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Spectrometer device with peak sensitivity

A spectroscope with unique performance, capable of detecting tiny amounts of trace gases in real time, was developed by scientists from French and German research institutes as part of an integrated European project.

A region of interstellar gas RCW79. Photo: NASA
A region of interstellar gas RCW79. Photo: NASA
The international team, led by Nobel laureate in physics for 2005, researcher Theodor W. Hänsch and French researcher Nathalie Picqué, designed a device based on two laser sources with a frequency of femtoseconds (femtosecond, thousandth of a nanosecond). Thanks to the groundbreaking performance of this device, the spectrometer could become a new standard for highly sensitive spectroscopy. The new device is a significant step forward for basic research as well as for many applied fields, and its components are explained in detail in an article published in the scientific journal Nature Photonics.

In recent years there has been great interest in the spectroscopy of residual gases. Thanks to its high sensitivity, the spectrometer can be used to detect compounds found in extremely low concentrations. This spectroscopy is used not only in basic research but also in fields such as metrology (the theory of weights and measures), the physical chemistry of the interstellar medium, the detection of tiny amounts of pollutants in the air, monitoring of industrial processes, etc.

However, in order to develop an effective spectrometer, several necessary characteristics are required, which are:

  1. The ability to operate in a wide range of wavelengths during a single measurement, so that it is possible to obtain information about many energy levels at the same time for basic spectroscopy, or to detect the presence of several different compounds at the same time for applied fields;
  2. Existence of a good resolution threshold (separation capacity), i.e. the ability to differentiate properly between the different wavelengths that make up the spectrum. This characteristic is necessary in basic spectroscopy to understand the dense spectrum of complex compounds, and in applied fields to differentiate with a high level of certainty between different substances present in the test sample;
  3. Having a measurement time as fast as possible, so that transient and rapid phenomena, such as chemical reactions, explosions, etc., can be observed in real time;
  4. Having a high sensitivity so that it will be possible to distinguish weak molecular transitions in basic spectroscopy, and in compounds found in low concentrations in the test sample in applied fields.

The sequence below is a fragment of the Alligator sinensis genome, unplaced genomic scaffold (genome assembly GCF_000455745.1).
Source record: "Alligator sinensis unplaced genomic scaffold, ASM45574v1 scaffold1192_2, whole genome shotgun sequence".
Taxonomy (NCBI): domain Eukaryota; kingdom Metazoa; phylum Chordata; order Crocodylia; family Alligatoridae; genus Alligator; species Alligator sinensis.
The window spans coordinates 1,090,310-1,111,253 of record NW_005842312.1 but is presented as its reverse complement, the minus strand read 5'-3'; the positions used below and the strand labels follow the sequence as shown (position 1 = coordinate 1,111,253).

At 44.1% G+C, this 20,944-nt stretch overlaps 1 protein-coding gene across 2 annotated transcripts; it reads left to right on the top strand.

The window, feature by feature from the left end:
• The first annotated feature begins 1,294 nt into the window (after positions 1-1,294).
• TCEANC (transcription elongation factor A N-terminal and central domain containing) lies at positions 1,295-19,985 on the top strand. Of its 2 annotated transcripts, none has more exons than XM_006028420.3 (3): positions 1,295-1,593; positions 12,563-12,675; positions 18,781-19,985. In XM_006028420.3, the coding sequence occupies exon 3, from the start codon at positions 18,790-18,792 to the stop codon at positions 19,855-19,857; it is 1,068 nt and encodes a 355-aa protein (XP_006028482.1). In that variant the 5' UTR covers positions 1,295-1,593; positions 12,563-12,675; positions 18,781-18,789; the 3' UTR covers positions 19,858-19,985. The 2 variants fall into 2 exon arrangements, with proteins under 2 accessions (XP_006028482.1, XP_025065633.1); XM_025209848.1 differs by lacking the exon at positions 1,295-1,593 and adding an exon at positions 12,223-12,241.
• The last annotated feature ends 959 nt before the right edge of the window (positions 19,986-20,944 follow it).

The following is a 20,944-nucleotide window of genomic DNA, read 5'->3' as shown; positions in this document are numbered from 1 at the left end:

To date, no measuring device has combined all four characteristics at the same time. Now, in a spectrometer that has been developed, for the first time ever, the compromise between these limitations has been found, being based on extremely fine nozzles and two laser sources. The new method makes it possible to receive spectra with high sensitivity, and at a million times faster than all the best spectrometry instruments available today.

In a demonstration measurement, the spectrum of ammonia, a substance of great importance in environmental and planetary science, was measured in 18 microseconds: the resulting sensitivity was twenty times better, while the measurement time was a hundred times lower than the best results obtained for this substance. Thanks to such high sensitivity, and thanks to the ability to operate in all areas of the electromagnetic spectrum, this method can be used for dynamic testing in the field of center-infrared, the "fingerprint" area of ​​ferrets, for which there is currently no effective real-time spectroscopic method.

The device could have many other possible applications in a variety of fields, such as analytical chemistry, plasma physics (ionized matter, the fourth aggregation state), laboratory astrophysics as well as biomedicine, environmental surveys and safety.

The news about the device

3 תגובות

  1. "femtosecond, thousandth of a nanosecond"
    A femtosecond is a millionth of a nanosecond!
    A thousandth of a nano second is a pico second!
    Avi Luz

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